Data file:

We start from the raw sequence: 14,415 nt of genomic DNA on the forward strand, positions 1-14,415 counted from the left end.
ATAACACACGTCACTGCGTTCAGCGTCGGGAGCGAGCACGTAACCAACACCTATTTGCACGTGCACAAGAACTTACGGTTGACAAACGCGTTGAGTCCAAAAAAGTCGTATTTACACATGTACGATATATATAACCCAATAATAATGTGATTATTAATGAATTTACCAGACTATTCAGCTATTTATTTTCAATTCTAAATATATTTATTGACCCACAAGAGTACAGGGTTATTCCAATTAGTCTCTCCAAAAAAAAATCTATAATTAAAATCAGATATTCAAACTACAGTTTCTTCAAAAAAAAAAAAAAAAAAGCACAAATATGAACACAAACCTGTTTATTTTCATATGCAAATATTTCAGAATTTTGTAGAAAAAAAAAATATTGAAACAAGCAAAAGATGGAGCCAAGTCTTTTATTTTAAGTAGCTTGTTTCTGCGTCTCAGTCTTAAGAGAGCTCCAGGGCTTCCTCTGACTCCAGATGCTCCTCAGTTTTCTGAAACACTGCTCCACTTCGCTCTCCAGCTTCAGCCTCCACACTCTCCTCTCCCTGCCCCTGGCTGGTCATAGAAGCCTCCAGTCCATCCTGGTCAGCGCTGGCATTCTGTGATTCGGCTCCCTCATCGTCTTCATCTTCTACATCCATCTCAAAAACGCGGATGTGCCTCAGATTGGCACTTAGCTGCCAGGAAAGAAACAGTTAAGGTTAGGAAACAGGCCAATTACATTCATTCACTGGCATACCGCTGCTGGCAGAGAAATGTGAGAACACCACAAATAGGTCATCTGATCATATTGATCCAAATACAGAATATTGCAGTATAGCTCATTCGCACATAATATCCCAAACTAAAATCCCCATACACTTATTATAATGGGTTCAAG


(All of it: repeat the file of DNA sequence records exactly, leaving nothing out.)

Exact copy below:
We start from the raw sequence: 14,415 nt of genomic DNA on the forward strand, positions 1-14,415 counted from the left end.
ATAACACACGTCACTGCGTTCAGCGTCGGGAGCGAGCACGTAACCAACACCTATTTGCACGTGCACAAGAACTTACGGTTGACAAACGCGTTGAGTCCAAAAAAGTCGTATTTACACATGTACGATATATATAACCCAATAATAATGTGATTATTAATGAATTTACCAGACTATTCAGCTATTTATTTTCAATTCTAAATATATTTATTGACCCACAAGAGTACAGGGTTATTCCAATTAGTCTCTCCAAAAAAAAATCTATAATTAAAATCAGATATTCAAACTACAGTTTCTTCAAAAAAAAAAAAAAAAAAGCACAAATATGAACACAAACCTGTTTATTTTCATATGCAAATATTTCAGAATTTTGTAGAAAAAAAAAATATTGAAACAAGCAAAAGATGGAGCCAAGTCTTTTATTTTAAGTAGCTTGTTTCTGCGTCTCAGTCTTAAGAGAGCTCCAGGGCTTCCTCTGACTCCAGATGCTCCTCAGTTTTCTGAAACACTGCTCCACTTCGCTCTCCAGCTTCAGCCTCCACACTCTCCTCTCCCTGCCCCTGGCTGGTCATAGAAGCCTCCAGTCCATCCTGGTCAGCGCTGGCATTCTGTGATTCGGCTCCCTCATCGTCTTCATCTTCTACATCCATCTCAAAAACGCGGATGTGCCTCAGATTGGCACTTAGCTGCCAGGAAAGAAACAGTTAAGGTTAGGAAACAGGCCAATTACATTCATTCACTGGCATACCGCTGCTGGCAGAGAAATGTGAGAACACCACAAATAGGTCATCTGATCATATTGATCCAAATACAGAATATTGCAGTATAGCTCATTCGCACATAATATCCCAAACTAAAATCCCCATACACTTATTATAATGGGTTCAAG